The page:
By Eileen Ogintz
Tribune Content Agency
Are the kids and grandkids bugging you nonstop?
Not about what gifts they want most. They’re concerned about climate change and what we all can do about it — from not using plastic water bottles to taking shorter showers to turning off the AC when we leave the house — or a hotel room — to recycling.
This holiday season, show how you are paying attention. Yes, you can donate in their name to a favorite nonprofit — The Sierra Club, perhaps (pick your favorite animal and get a plush one, maybe a horny owl?) or The National Park Foundation (gifts from calendars to playing cards to games support the national parks).
Many zoos and aquariums support international conservation efforts. See if your local zoo has such a program or support a project spearheaded by a zoo or aquarium you have visited.
For example, the San Diego Zoo Wildlife Alliance works to develop sustainable conservation solutions around the world; SeaWorld provides financial and scientific support focused on animal rescue and rehabilitation and more. The Bronx Zoo, meanwhile, has been working to save wildlife for more than a century with the now-named Wildlife Conservation Society with more than 4,000 working around the world to save wildlife and wild places. Adopt a whale or dolphin through the Pacific Whale Foundation’s (PWF) newly redesigned Adoption program!
But if the kids are too young to appreciate such a gift (you can always accompany with a book about a favorite animal) or you simply must have a gift for under the tree or for Hanukkah, you have more sustainable options than ever — for all ages.
FOR THE NEW PARENT (AND BABY). The Infant Micro D Fleece Bunting from Patagonia ($65) that has a hood and feet and is made of lightweight 100 percent recycled polyester fleece. Patagonia pays a premium for these to be Fair Trade sewn with the extra money going to workers. It’s also Fair Trade sewn, which means Patagonia pays extra money that goes directly to workers at the factory.
FOR THE TRAVELING WOMAN. I love my Vera Bradley Sling Backpack because it’s lightweight, leaves my hands free, has secure zip pockets and can be worn several ways. There are many patterns made in recycled cotton and a re-active water-repellent fabric made from recycled water bottles ($45 to $55, depending on size). Another good bet: The company’s Weekender Travel Bag in recycled cotton with lots of pockets, including a sleeve in the back that slops over rolling luggage ($120).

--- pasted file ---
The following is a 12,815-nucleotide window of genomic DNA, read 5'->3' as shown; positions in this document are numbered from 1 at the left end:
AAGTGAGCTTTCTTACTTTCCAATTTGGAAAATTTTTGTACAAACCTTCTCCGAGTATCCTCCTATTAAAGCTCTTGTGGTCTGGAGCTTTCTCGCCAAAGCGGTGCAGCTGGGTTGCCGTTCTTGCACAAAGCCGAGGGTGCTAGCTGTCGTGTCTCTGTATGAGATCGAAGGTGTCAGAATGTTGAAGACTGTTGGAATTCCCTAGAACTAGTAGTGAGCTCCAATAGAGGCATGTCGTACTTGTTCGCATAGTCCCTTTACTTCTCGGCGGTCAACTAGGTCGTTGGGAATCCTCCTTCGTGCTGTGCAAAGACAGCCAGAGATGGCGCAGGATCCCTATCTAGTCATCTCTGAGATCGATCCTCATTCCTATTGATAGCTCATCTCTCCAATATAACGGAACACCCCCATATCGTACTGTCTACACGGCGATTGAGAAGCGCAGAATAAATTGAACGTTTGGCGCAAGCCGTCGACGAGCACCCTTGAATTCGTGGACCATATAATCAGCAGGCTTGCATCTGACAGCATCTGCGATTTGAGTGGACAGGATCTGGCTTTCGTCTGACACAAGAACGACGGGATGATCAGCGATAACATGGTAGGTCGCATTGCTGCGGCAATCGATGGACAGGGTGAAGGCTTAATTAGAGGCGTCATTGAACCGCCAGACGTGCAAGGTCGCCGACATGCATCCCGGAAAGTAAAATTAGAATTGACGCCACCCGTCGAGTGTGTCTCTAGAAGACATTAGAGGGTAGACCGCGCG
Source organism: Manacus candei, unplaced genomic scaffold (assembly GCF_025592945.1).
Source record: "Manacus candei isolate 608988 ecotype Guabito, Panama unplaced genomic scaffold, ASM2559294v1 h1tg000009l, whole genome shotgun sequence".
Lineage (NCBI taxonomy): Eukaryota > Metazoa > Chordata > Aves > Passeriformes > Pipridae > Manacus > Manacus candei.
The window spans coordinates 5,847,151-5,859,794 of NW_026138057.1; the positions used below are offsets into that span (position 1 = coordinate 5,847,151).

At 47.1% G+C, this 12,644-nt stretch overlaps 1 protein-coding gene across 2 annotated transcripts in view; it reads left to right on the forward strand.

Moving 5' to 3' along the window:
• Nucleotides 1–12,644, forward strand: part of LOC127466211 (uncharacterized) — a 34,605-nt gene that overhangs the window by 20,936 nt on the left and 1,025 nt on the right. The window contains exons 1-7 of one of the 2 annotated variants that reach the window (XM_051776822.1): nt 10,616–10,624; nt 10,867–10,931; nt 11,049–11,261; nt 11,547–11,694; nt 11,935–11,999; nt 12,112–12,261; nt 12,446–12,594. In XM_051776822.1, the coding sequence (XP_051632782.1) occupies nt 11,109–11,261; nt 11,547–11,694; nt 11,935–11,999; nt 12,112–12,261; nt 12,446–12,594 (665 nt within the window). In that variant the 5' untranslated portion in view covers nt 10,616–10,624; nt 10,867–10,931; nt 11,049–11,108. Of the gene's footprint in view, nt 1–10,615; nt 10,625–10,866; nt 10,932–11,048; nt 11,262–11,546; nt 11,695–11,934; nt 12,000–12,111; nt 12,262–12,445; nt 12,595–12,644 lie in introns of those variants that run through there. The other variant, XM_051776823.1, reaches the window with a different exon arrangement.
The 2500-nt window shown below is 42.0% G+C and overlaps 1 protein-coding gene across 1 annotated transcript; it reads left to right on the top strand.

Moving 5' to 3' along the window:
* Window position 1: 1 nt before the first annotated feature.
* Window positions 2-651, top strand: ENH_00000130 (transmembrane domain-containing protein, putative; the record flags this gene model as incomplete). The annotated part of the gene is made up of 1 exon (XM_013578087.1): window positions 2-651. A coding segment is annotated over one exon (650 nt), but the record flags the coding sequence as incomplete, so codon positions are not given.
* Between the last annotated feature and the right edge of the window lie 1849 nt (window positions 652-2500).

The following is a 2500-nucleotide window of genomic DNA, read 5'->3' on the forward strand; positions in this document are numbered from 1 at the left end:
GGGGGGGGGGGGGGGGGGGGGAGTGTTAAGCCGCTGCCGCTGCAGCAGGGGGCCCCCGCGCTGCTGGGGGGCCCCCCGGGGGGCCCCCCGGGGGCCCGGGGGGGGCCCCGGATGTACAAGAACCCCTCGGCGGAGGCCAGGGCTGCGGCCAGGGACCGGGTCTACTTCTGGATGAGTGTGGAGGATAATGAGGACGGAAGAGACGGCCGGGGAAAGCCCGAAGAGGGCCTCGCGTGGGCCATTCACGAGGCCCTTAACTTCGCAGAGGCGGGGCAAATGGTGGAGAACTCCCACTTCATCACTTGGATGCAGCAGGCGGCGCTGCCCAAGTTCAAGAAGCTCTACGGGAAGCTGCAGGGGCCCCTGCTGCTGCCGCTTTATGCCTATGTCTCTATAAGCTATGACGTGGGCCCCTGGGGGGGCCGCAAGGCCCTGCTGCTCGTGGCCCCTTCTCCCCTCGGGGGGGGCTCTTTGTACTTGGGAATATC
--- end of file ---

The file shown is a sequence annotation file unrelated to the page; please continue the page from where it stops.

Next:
FOR THE FASHIONISTA WHATEVER THEIR AGE. My daughters have turned me on to Thred Up, the online consignment and thrift store with clothes for kids, teens, pregnant women and women of all sizes. Get your favorite fashionista a gift card! Vintage not only is hip but green. According to Thredup.com, one in two people throw their clothes in the trash, with 73 percent of apparel sent to landfills
FOR THE TRAVELING POOCH. For every bag of grain-free premium treats bought from GivePet, the company donates enough treats for at least 10 shelter dogs ($10.99).
FOR THE CAMPING KIDS. The two-sided REI Coop Flannel/Fleece Blanket with a print side of cotton flannel and reverse is microfleece — perfect for the road trip or wrapping up in around the campfire. REI Co-op will donate 10 percent of this item’s sales to the REI Cooperative Action Fund, which makes grants to nonprofits that promote justice, equity and belonging in the outdoors.
FOR THOSE TRAVELERS SEEKING WARMTH. REI Co-op’s Trailsmith Fleece (they come as pullovers or zipper jackets) are made of cozy microfleece with 80 percent recycled content ($79.95 for men and women).
If that is too pricey, consider REI’s Merino Wool liner gloves ($29.9.9) that are great on their own except in most frigid climes and are made with recycled polyester.
A new waterproof rain jacket that fits into a pocket or lightweight puffy jacket that compresses is always a welcome gift for a traveler. You can layer the puffy under the rain jacket in rain or snow and the puffy can double as an airplane or car pillow. The Torrentshell, one of Patagonia’s most popular rain jackets, is made from ECONYL 100 percent recycled nylon face fabric. Patagonia’s Nano Puff jackets and vests are produced with a reduced carbon footprint and with recycled materials. Get them for babies, ($79) kids ($99) or adults. ($99 to $249) Trade in Patagonia gear you no longer need (or no longer fits the kids) and get a credit!
FOR THE WINE LOVER. The Joyful Heart Wine Company, founded by actress Chrissy Metz and winemaker Nicole Walsh, donates a portion of every bottle sold to World Central Kitchen, the nonprofit organization that provides food in crisis situations. (Starting at $16 for red and white blends.) Buy Sonoma County Bartholomew Estate Wines and a portion of the profits support the popular Bartholomew Estate Park not far from the Sonoma Plaza. Pour the wine (or your favorite cocktail or mocktail) into Highball and Lowball Tumblers from MiiR that feature a double-wall construction and weighted bases (to prevent spills) that are made from reclaimed materials. (Starting at $24.95.)
©2021 Eileen Ogintz. Distributed by Tribune Content Agency, LLC.